Copying data into an HBase table using the Impala INSERT ... SELECT syntax might produce fewer new rows than are in the query result set. If the result set contains multiple rows with the same value for the key column, each row supercedes any previous rows with the same key value. Because the order of the inserted rows is unpredictable, you cannot rely on this technique to preserve the
"latest "version of a particular key value.
Examples of Querying HBase Tables from Impala
The following examples use HBase with the following table definition.
Note that in HBase shell, the table name is quoted in CREATE
and DROP statements.
Tables created in HBase begin in
$ hbase shell ... create 'hbasealltypessmall', 'bools', 'ints', 'floats', 'strings' quit
With a String Row Key
Issue the following CREATE TABLE statement in the Hive shell. (The Impala CREATE TABLE statement currently does not support all the required clauses, so you switch into Hive to create the table, then back to Impala and the impala-shell interpreter to issue the queries.)
This example creates an external table mapped to the HBase table, usable by both Impala and Hive. It is an external table so that when dropped by Impala or Hive, the original HBase table is not touched at all. The STORED BY clause is the clause not currently supported by Impala that requires using the Hive shell for the CREATE TABLE. The WITH SERDEPROPERTIES clause specifies that the first column (ID) represents the row key, and maps the remaining columns of the SQL table to HBase column families. The first column is defined to be the lookup key; the STRING data type produces the fastest key-based lookups for HBase tables.
$ hive ... hive> CREATE EXTERNAL TABLE hbasestringids ( id string, bool_col boolean, tinyint_col tinyint, smallint_col smallint, int_col int, bigint_col bigint, float_col float, double_col double, date_string_col string, string_col string, timestamp_col timestamp) STORED BY 'org.apache.hadoop.hive.hbase.HBaseStorageHandler' WITH SERDEPROPERTIES ( "hbase.columns.mapping" = ":key,bools:bool_col,ints:tinyint_col,ints:smallint_col,ints:int_col,ints:\ bigint_col,floats:float_col,floats:double_col,strings:date_string_col,\ strings:string_col,strings:timestamp_col" ) TBLPROPERTIES("hbase.table.name" = "hbasealltypessmall");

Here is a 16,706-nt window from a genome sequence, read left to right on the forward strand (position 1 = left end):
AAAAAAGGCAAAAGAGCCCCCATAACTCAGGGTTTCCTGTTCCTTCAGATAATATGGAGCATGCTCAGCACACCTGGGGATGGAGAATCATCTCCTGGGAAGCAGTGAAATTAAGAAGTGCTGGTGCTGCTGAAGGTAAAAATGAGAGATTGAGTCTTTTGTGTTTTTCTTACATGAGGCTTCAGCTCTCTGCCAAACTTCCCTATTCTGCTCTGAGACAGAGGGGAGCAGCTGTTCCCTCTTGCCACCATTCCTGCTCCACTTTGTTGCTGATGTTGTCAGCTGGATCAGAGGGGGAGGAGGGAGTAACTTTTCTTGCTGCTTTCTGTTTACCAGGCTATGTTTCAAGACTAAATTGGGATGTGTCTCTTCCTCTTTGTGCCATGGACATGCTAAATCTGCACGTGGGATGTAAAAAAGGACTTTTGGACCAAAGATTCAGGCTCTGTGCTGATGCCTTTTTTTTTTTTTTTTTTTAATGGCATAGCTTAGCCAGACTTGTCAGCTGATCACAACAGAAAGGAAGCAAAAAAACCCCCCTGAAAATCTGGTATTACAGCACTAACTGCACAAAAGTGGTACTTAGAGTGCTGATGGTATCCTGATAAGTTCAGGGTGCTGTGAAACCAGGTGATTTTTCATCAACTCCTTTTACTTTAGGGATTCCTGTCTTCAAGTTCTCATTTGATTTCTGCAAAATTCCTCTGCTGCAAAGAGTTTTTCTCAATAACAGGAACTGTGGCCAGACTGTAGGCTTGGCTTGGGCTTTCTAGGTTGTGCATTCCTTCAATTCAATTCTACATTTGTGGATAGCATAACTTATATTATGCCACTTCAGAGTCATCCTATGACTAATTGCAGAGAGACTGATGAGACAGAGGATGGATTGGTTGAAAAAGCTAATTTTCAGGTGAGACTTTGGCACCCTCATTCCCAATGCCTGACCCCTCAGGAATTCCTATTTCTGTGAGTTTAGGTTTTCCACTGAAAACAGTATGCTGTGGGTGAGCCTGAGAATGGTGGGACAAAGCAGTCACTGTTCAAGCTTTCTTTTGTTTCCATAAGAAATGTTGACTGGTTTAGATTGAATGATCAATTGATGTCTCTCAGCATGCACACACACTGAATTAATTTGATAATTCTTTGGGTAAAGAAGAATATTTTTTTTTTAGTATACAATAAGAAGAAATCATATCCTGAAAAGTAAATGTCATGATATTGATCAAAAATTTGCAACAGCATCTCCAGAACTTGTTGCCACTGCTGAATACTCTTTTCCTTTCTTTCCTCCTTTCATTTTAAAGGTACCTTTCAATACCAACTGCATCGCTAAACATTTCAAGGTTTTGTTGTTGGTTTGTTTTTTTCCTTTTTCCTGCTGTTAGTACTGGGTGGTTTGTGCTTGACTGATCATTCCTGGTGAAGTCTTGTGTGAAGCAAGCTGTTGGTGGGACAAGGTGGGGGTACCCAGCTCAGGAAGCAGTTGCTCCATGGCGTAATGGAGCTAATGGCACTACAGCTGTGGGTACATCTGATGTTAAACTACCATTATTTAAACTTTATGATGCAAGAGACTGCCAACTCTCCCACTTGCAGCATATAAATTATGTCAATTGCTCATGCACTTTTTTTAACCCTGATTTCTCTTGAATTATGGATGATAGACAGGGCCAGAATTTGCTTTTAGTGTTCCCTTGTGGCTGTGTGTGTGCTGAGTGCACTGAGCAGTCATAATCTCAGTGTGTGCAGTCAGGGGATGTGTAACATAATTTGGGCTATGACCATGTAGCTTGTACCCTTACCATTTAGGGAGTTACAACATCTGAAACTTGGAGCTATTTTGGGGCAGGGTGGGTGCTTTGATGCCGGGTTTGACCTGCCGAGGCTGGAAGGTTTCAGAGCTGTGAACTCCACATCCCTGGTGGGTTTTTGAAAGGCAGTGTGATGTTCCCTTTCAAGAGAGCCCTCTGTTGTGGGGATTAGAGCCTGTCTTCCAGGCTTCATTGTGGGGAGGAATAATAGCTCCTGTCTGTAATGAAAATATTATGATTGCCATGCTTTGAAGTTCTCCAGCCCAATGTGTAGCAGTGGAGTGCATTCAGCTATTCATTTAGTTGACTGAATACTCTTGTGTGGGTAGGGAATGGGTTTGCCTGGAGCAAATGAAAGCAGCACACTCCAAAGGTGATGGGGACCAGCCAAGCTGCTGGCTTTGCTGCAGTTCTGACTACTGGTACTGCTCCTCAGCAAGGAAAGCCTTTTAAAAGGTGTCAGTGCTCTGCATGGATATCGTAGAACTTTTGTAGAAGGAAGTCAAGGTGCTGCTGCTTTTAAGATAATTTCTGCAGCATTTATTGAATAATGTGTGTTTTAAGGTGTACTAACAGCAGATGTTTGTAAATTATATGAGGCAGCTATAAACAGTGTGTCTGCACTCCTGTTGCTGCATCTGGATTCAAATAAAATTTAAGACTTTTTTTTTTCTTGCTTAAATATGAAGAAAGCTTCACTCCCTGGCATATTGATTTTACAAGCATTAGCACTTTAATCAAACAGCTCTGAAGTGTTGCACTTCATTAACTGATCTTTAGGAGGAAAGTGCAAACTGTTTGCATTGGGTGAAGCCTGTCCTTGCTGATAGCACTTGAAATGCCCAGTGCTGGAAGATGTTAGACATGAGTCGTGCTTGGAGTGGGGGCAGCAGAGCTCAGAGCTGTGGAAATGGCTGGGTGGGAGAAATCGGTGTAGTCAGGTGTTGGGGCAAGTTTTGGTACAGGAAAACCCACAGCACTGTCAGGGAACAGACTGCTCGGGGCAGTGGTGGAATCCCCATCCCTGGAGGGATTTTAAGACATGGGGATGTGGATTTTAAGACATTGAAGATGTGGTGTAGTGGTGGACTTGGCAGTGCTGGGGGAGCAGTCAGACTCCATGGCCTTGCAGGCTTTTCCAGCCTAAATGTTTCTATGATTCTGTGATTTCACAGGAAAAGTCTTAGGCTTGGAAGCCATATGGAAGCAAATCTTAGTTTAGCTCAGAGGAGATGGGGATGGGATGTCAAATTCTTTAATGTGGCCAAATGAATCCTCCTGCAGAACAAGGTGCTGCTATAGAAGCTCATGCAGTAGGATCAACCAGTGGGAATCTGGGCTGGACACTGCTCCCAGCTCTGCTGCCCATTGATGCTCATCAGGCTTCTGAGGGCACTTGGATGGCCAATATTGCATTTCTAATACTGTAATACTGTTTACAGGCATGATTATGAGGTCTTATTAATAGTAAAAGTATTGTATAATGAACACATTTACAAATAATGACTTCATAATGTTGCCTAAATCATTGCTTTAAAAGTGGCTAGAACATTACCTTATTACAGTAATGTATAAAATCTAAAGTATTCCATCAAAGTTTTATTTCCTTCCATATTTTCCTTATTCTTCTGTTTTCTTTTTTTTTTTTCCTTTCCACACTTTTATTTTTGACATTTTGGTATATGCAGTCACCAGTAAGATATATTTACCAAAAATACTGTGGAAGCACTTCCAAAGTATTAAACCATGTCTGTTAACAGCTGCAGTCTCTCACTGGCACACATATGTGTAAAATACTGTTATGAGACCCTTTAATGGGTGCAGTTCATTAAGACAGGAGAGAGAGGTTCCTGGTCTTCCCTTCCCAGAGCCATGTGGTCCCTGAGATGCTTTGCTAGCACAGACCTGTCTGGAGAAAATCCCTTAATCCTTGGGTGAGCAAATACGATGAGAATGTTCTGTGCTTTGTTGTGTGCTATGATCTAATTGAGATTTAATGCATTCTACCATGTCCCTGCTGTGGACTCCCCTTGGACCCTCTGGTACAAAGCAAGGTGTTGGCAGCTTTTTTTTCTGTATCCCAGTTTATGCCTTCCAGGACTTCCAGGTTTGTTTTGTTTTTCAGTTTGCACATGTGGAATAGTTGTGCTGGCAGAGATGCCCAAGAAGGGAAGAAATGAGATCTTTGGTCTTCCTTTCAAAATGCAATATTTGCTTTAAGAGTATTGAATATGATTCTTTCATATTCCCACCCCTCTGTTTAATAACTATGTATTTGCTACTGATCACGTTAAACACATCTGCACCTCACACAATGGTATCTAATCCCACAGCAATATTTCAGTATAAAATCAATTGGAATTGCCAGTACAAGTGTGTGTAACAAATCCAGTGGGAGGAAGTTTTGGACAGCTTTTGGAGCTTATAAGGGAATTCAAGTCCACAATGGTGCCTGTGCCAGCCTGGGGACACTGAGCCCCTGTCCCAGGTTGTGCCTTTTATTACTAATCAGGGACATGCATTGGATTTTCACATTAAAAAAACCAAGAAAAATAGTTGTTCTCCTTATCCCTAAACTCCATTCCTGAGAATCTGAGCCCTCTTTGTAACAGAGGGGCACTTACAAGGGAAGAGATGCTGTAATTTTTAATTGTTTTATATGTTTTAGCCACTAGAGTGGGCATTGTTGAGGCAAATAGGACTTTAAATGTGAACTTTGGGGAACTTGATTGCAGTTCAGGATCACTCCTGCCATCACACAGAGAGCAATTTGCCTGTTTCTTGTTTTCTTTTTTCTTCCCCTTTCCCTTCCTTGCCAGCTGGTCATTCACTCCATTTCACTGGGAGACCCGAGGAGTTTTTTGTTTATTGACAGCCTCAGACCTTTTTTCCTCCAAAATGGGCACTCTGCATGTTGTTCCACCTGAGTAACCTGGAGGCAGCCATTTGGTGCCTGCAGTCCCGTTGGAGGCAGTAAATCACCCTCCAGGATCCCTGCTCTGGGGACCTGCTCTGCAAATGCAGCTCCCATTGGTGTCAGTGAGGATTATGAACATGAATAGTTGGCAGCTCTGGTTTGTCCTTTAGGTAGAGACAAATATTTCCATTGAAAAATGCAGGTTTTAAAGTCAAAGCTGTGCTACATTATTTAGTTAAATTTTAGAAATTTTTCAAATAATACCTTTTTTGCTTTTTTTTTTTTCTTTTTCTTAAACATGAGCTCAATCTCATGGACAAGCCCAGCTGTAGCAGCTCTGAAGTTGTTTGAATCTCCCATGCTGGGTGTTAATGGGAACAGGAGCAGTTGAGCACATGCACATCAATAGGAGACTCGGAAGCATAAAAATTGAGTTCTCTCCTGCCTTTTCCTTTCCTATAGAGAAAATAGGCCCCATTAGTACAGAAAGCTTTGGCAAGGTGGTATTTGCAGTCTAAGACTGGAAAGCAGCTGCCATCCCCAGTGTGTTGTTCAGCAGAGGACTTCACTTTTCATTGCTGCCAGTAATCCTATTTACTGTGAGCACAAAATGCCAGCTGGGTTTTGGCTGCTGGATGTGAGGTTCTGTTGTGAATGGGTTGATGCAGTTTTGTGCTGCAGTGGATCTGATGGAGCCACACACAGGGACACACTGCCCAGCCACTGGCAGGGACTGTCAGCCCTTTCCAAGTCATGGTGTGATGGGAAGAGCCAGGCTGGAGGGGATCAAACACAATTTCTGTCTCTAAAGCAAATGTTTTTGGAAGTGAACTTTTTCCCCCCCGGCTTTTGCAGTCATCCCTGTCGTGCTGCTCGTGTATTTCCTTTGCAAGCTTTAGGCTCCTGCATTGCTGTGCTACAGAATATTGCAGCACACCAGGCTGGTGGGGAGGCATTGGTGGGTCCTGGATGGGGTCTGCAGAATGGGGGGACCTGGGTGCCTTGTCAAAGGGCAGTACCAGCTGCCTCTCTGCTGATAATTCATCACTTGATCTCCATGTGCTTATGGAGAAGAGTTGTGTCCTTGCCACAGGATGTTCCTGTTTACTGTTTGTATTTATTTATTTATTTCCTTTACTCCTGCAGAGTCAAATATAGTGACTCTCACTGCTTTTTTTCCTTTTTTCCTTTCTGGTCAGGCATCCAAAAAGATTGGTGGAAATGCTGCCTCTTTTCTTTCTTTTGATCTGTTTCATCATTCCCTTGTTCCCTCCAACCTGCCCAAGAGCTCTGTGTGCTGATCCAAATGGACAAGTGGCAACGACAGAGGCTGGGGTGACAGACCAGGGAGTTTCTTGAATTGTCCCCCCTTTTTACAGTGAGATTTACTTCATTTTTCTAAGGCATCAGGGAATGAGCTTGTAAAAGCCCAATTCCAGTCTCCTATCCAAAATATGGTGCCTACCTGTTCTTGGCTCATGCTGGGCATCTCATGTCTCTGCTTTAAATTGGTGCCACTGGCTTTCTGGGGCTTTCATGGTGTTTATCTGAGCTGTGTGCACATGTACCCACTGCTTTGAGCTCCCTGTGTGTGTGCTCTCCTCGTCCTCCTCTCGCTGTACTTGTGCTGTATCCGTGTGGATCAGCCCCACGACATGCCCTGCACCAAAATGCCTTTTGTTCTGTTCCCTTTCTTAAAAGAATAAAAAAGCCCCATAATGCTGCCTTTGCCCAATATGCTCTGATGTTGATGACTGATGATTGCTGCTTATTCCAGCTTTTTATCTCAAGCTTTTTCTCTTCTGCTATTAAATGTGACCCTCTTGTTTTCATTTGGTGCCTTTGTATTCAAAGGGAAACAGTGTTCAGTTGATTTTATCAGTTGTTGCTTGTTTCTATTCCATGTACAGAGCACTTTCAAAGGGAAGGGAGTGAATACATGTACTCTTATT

Without a String Row Key
This example defines the lookup key column as INT instead of STRING.
Again, issue the following CREATE TABLE statement through Hive, then switch back to Impala and the impala-shell interpreter to issue the queries.
$ hive ... CREATE EXTERNAL TABLE hbasealltypessmall ( id int, bool_col boolean, tinyint_col tinyint, smallint_col smallint, int_col int, bigint_col bigint, float_col float, double_col double, date_string_col string, string_col string, timestamp_col timestamp) STORED BY 'org.apache.hadoop.hive.hbase.HBaseStorageHandler' WITH SERDEPROPERTIES ( "hbase.columns.mapping" = ":key,bools:bool_col,ints:tinyint_col,ints:smallint_col,ints:int_col,ints:bigint_col,floats\ :float_col,floats:double_col,strings:date_string_col,strings:string_col,strings:timestamp_col" ) TBLPROPERTIES("hbase.table.name" = "hbasealltypessmall");
Once you have established the mapping to an HBase table, you can issue queries.
# if the row key is mapped as a string col, range predicates are applied to the scan select * from hbasestringids where id = '5'; # predicate on row key doesn't get transformed into scan parameter, because # it's mapped as an int (but stored in ASCII and ordered lexicographically) select * from hbasealltypessmall where id < 5;